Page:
Though Archer — who was not ejected at the time, but later drew a five-game suspension — went on to strike out Dietrich twice in that game, Dietrich rebounded to hit a two-run homer in the ninth inning off Nick Kingham, though the Reds ultimately lost, 7-5.
While the Pirates held Dietrich in check for most of Monday’s doubleheader — he was 0-for-5 with a hit-by-pitch before stepping to the plate in the seventh inning — he took Alex McRae over the wall in that plate appearance. Again he dropped the bat, started slowly out of the box, and took his own sweet time to round the bases. When Puig followed with a solo homer, he sped around the diamond at about double Dietrich’s speed:
Via the Pittsburgh Post-Gazette’s Bill Brink, Dietrich offered some tongue-in-cheek humor afterwards:
“Honestly, I was a little anxious the first couple at-bats. I talked to my hitting coach, Turner Ward, and he said slow it down, slow yourself down, and back it up, and that’s what I did. Unfortunately I got out a little slow out of the box again because I slowed down and I backed it up. I’m going to listen to my coaches. I’m very coachable.”
…“I was just glad that Yasiel picked me up. That was the joke about it, I guess, after the fact,” Dietrich said. “We had to even out the times, so he definitely picked me up, and it’s funny that he’s the guy that did that. I could expect maybe Joey [Votto] or even [Eugenio] Suarez to do that, but when Puig does it, it makes it that much better.”
Monday’s home run and its aftermath did not sit particularly well with Brown and his booth-mate, analyst John Wehner. The latter, who spent parts of 11 seasons in the majors (nine of them with Pittsburgh) while hitting a grand total of four home runs, aired his grievances as guest on on the 93.7 Fan Morning Show:
“I can’t stand him… I don’t understand why you have to do that. It’s different if you’re a Hall of Fame player, you’re a 60-homer guy, you’re an established guy. Nobody ever heard of him before this year. I heard of him because of his grandfather [Steve Demeter] who used to be a minor league coach for the Pirates. He was the sweetest guy in the world. He’s rolling in his grave every time this guy hits a home run. He’s embarrassed [because] of his grandson.”
Now, that’s some chutzpah. Here we can only presume that Wehner himself is auditioning to be Dietrich’s grandmother, arguably the only person with the standing to express embarrassment on behalf of his late grandfather. In a professional playing career that spanned from 1953-72, Demeter played 15 games in the majors with the Tigers (1959) and Indians (1960); he was traded straight up for Norm Cash in a 1960 deal that some Cleveland fans haven’t forgotten. He spent more than 30 years working for the Pirates’ organization as a minor league manager (1972-80 and ’87), coach (including 1985 with the big club), instructor, and scout. He died in 2013 at the age of 78.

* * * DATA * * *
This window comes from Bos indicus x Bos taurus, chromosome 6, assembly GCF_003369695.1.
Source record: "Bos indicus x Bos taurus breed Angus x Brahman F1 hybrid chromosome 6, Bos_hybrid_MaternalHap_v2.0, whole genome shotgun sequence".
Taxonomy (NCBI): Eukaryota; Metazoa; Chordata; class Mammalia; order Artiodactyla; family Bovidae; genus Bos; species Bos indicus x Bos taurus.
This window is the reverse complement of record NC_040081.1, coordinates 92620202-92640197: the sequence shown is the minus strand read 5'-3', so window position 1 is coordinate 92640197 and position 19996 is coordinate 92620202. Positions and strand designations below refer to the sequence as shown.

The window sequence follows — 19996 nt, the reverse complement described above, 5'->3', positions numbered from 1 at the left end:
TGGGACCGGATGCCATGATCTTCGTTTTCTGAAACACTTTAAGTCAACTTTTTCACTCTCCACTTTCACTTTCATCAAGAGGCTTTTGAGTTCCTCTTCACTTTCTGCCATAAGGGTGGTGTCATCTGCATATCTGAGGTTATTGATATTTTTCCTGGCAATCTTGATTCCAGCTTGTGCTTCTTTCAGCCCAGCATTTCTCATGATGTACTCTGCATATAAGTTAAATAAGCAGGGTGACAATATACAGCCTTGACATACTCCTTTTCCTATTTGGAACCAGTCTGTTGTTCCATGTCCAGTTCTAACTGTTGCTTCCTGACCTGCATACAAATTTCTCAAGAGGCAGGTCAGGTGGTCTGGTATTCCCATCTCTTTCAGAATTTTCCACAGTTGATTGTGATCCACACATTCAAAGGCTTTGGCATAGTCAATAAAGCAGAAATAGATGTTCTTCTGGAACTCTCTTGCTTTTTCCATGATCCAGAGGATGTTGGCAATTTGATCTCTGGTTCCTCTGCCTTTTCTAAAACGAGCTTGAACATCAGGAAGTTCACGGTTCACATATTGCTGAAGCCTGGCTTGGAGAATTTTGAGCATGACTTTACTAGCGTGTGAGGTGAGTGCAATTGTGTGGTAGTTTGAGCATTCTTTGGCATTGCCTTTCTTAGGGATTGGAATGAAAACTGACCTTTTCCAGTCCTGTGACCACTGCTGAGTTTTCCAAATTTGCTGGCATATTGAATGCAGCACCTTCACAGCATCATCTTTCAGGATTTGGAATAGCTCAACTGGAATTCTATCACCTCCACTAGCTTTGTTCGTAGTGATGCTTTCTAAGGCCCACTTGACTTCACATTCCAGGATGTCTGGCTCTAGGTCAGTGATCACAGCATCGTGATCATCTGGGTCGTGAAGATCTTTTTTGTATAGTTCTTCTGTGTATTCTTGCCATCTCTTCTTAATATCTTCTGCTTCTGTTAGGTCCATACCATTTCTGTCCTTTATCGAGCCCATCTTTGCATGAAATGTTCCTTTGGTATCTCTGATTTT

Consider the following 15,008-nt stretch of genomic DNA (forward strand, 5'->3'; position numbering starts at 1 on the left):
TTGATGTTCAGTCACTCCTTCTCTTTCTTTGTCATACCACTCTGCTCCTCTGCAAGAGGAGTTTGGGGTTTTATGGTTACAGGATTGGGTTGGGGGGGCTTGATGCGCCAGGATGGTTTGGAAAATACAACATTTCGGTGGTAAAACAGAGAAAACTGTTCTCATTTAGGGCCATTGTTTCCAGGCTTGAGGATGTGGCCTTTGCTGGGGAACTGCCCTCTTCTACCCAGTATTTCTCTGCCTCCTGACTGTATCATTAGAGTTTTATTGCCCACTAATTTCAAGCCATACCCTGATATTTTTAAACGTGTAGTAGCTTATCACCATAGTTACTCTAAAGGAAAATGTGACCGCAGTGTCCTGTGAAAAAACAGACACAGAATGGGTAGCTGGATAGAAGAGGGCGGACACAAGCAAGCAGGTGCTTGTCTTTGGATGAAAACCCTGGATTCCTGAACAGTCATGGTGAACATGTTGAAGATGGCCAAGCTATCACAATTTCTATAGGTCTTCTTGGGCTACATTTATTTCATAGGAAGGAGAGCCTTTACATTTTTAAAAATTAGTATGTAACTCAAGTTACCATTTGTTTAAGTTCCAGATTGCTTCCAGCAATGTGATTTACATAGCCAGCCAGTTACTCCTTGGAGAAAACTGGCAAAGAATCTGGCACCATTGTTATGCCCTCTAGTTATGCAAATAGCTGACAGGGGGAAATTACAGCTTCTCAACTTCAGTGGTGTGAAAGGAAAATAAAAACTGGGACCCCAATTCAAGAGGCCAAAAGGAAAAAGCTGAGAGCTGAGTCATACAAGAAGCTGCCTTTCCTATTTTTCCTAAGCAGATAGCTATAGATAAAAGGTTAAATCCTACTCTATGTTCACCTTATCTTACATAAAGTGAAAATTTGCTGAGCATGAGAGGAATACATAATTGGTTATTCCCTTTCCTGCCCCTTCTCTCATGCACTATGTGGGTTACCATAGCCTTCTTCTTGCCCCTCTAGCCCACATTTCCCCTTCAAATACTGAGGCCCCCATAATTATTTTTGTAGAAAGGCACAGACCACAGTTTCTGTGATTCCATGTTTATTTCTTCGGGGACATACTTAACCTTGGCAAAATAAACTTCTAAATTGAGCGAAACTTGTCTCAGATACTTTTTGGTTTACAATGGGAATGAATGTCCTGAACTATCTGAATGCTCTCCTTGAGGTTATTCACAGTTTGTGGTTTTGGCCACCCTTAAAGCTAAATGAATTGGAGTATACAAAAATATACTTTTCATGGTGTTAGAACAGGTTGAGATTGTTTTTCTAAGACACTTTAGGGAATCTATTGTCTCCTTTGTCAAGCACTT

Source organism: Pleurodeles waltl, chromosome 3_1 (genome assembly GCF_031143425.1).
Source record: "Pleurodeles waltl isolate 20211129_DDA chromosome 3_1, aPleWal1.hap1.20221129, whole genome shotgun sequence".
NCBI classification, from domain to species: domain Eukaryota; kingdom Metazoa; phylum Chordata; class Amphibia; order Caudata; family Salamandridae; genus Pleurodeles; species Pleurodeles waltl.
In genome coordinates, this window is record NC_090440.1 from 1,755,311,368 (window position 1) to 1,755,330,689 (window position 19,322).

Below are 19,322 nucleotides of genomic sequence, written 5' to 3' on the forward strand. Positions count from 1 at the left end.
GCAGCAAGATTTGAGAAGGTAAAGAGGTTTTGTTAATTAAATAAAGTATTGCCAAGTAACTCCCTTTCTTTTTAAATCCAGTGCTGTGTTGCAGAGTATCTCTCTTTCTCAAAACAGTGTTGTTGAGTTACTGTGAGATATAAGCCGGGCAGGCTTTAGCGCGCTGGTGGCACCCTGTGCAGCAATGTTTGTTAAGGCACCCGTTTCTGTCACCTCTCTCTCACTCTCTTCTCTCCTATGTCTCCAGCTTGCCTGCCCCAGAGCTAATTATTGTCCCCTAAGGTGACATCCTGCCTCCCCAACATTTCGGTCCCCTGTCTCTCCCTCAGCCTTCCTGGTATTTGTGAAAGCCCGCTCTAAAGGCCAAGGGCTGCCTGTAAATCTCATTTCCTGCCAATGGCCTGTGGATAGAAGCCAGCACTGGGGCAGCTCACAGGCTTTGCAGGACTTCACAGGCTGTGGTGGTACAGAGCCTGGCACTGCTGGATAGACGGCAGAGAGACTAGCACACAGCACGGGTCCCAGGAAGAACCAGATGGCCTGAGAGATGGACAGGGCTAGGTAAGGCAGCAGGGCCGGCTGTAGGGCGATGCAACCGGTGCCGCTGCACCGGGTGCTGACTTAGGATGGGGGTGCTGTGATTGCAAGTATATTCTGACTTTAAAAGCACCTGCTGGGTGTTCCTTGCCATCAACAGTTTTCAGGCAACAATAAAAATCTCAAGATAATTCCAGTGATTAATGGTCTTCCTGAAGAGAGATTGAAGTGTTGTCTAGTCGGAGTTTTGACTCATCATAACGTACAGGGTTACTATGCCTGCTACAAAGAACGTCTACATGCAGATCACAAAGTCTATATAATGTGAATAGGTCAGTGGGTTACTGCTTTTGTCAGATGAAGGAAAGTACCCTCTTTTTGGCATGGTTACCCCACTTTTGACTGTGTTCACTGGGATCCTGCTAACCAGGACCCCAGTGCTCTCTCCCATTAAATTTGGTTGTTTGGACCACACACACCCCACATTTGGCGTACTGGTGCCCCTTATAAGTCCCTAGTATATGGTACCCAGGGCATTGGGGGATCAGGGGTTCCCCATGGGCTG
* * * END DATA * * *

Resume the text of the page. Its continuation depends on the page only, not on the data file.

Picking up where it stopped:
More on his role in Dietrich’s life below, but first, more inappropriate speculation from the Pirates’ broadcasters. They made Pittsburgh’s new Public Enemy Number One the focal point of Tuesday night’s pregame segment, with Wehner airing his personal revenge fantasy:
“I wouldn’t be surprised if there’s a message sent to Dietrich. Certain guys aren’t going to be bothered by it, other guys will be and eventually, he may end up getting hurt. I’m not saying the Pirates or some other team. He might do it to the wrong guy and then gets hit, breaks a bone, might miss some time and maybe he’ll get around the bases a little quicker.”
Hooboy. Stay off his lawn, kids.
When Dietrich, playing first base in place of Votto (who was out with a tight hamstring), batted in the first inning, Brown and Wehner indulged — and I mean indulged — in some conjecture. Said Wehner, “You know, if [Reds manager] David Bell was out prior to the game talking to the home plate umpire, discussing whether or not Dietrich gets a ball thrown at him, then that would suggest that he thinks that Dietrich did something wrong. [Pause] If that was what they were discussing. Who knows.” The words if and suggest are doing so much work in those sentences that they could rightfully file a complaint with OSHA.